<podiki>happy to have thrown my usual haphazard steps for consumption
<dthompson>I was told awhile ago that such updates could be done freely as its a leaf package
<jbnote>Hello, i've got a newbie question about system declarations. I'm trying to write a fcgiwrap block in an nginx configuration and I need the full store path to a binary in order to assemble the nginx configuration string. I know how to translate a package name to a string in a gexp context ($#). Can you do the same (package to store path) outside of a gexp in a system declaration? If so, how?
<podiki>dthompson: I don't know about that specific case, but I would say yes, generally the -next packages are for that reason (no dependents)
<podiki>jbnote: you should be able to use gexps in your system config as well, it is built as a derivation like anything else
<dthompson>well guile-next isn't exactly a leaf package but it only has a few dependents
<jbnote>podiki: You mean a gexp can be a value, it is not necessarily a function? Ok, i'll try.
<dthompson>guile-hoot 0.1.0 is in the oven and having an up-to-date guile-next is a pre-req for packaging it.
<dthompson>so I'll update guile-next and make sure its few dependent packages build for me.
<podiki>jbnote: i'm not sure what you mean exactly, but yes try :) the idea of using a gexp to get a store path to use in e.g. string-append in a configuration all sounds good to me
<podiki>gexp and ungexp are like quote and unquote
<dthompson>civodul: oh I'm glad you were able to tune in for a bit! stream had a rough start and died a few minutes in, but despite the issues it was a good time.
<rrobin>avalos: sounds like that binary is broken somehow, i assume the same thing happens if you try to run it. what do you see if you call: file /gnu/store/5mvsq0p6pwfl9lvaixmc0yb58fz2cv35-texinfo-6.8/bin/install-info ; or run it directly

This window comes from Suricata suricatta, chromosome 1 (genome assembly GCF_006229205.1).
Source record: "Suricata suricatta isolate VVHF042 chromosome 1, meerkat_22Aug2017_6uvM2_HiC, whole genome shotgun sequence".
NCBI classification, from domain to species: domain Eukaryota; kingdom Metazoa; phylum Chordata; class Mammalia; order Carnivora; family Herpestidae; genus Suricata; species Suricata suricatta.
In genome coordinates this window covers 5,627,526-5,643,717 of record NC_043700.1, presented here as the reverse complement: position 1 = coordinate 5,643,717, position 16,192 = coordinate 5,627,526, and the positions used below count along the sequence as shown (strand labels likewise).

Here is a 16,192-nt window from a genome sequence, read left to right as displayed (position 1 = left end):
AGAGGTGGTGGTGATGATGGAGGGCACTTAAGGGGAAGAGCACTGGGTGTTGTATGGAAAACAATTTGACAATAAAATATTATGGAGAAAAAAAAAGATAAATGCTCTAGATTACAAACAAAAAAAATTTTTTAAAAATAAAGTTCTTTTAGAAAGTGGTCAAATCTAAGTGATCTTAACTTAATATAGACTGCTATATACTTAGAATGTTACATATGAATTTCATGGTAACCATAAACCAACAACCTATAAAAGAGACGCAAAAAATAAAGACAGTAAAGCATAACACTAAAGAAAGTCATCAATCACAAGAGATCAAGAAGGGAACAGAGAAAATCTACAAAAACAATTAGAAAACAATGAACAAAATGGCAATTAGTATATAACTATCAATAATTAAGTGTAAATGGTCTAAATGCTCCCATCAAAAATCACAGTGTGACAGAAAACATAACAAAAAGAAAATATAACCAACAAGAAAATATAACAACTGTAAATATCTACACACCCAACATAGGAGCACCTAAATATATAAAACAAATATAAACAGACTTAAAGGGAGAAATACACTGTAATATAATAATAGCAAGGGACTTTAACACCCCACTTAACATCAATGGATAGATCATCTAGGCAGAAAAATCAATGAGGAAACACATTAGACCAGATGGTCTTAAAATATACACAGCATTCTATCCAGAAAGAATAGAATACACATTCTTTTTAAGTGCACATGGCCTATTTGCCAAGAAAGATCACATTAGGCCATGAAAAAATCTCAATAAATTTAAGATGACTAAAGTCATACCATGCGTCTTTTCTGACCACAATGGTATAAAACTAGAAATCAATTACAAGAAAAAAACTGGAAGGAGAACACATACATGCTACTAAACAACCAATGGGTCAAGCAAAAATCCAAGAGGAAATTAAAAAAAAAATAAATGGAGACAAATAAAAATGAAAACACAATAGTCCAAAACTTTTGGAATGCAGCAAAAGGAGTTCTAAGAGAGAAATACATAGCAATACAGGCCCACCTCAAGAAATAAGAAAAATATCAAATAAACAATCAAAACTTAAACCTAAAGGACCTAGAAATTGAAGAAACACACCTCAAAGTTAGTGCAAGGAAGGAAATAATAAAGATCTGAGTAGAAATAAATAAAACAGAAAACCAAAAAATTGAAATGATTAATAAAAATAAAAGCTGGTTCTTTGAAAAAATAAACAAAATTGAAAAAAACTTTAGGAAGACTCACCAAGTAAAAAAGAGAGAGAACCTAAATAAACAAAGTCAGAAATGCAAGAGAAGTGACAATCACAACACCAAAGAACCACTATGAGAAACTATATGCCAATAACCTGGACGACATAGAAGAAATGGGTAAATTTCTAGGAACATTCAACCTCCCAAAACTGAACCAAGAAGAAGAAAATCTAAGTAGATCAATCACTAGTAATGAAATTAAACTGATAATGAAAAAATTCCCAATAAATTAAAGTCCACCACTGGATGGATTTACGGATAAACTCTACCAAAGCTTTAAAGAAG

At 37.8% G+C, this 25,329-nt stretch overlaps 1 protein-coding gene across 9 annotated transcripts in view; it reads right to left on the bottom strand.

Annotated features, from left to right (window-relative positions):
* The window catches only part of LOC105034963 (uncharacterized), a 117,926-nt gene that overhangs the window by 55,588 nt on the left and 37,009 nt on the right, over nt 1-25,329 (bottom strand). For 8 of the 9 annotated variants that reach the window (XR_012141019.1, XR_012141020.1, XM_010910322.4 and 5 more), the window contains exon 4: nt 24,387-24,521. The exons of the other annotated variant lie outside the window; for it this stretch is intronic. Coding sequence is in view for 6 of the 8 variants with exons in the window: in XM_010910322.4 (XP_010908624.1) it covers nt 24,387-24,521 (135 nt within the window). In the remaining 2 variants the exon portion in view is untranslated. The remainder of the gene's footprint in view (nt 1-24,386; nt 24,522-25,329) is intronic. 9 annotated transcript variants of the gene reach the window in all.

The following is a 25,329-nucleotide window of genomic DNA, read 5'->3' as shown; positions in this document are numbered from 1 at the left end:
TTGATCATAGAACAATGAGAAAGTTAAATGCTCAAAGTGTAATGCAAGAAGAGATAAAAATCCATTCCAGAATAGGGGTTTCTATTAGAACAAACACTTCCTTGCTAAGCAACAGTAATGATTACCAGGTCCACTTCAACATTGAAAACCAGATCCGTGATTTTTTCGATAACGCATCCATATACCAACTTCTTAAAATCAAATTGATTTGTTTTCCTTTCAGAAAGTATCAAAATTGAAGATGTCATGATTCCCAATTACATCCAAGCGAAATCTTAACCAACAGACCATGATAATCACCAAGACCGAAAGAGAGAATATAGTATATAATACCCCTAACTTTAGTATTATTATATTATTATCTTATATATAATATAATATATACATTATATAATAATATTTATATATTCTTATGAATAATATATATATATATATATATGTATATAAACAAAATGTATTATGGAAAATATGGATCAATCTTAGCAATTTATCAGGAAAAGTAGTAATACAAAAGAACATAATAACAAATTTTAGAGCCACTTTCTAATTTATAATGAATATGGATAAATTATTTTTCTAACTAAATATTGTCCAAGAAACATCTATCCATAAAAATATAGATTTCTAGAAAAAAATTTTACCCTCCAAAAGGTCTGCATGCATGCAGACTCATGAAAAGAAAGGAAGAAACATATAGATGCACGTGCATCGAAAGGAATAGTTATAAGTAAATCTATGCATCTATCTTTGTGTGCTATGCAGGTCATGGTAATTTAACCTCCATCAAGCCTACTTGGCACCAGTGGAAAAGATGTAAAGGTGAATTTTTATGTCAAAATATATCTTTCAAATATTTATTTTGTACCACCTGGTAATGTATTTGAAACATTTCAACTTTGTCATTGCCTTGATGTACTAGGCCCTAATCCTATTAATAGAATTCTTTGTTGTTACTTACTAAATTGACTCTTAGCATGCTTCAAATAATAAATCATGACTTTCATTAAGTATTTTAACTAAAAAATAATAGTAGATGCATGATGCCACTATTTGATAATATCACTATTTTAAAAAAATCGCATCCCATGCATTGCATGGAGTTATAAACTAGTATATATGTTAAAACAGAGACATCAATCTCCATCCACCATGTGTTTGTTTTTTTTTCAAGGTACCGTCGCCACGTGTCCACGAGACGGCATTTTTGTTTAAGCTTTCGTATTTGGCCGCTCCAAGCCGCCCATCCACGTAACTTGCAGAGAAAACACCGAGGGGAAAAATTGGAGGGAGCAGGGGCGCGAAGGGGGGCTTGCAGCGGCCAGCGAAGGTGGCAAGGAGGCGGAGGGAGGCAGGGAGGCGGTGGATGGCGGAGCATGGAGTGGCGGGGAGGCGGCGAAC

<civodul>dthompson: yeah, i found the new link and was able to follow once it had restarted, it was nice!
<jbnote>Hi, I need help understanding the magic behind (file-append ...). If I use it in some context, for instance to initialize a structure field, it works. If substitute for it a (format ...) call with the same (file-append ...) call as an argument, it prints the procedure. If I use (string-append ... ) with the same (file-append ...) as an argument, it tells me that I have the wrong type. What happens? Is there a way to coerce the output
<ulfvonbelow>file-append is a procedure that produces a <file-append> object. When this object is expanded in a gexp, it produces the resulting string.
<jbnote>ok, thanks. I also just got this from gexp.scm. I just don't understand why in what looks to me like identical places, but in slightly different contexts (function arguments VS more-or-less direct value) it seems to behave so very differently. And i'm at a loss how to write things in a way that I get the behaviour I want.
<jbnote>would the difference I observe be the switch in define-gexp-compiler ?
<ulfvonbelow>a file-like object is represented differently in the "build side" than on the "host side". For example, (string-append (file-append somepackage "/bin/blah") "-suffix") will fail because a <file-append> object isn't a string. However, #~(string-append #$(file-append somepackage "/bin/blah") "-suffix") will succeed if, for example, that gexp is used in a computed-file, or #:phases of a package, etc.
<jbnote>ulfvonbelow: Thanks for taking the time to educate me :) I think I understand the examples you gave. However here, at the same place -- where a string is required, a (file-append git "/bin/git") will yield the desired result (and the correct string) while a (string-append "CGI_SCRIPT=" (file-append git "/bin/git")) will not work. At the very same place. I'm at a complete loss to understand why.
<jbnote>ulfvonbelow: or to put it in another way, I don't understand why in one case, i'm on the build side, and in the other, on the host side. The expression is just transitioning from being the function called to being an argument of a function call.
<jbnote>ulfvonbelow: I would think they'd be in the same 'context'
<ulfvonbelow>file-append doesn't actually "do" the file append; it just creates a record (specifically, a <file-append> record) with the arguments it was called with, so that when that record is substituted into a gexp and that gexp is expanded, it expands to the desired result. Wherever you are putting that <file-append> object, it's ending up being expanded later on down the road. In other words, when it works, it goes like this: (file-append git
<ulfvonbelow>"/bin/git") --> evaluates to some <file-append> object --> that <file-append object> gets stored somewhere --> something expands it. But it doesn't work when it goes like this: (file-append git "/bin/git") --> evaluates to some <file-append> object --> (string-append "CGI_SCRIPT=" <that <file-append> object>) --> type error!
<ulfvonbelow>if you share more about where the <file-append> object is getting stored and used down the road we could more precisely trace what's happening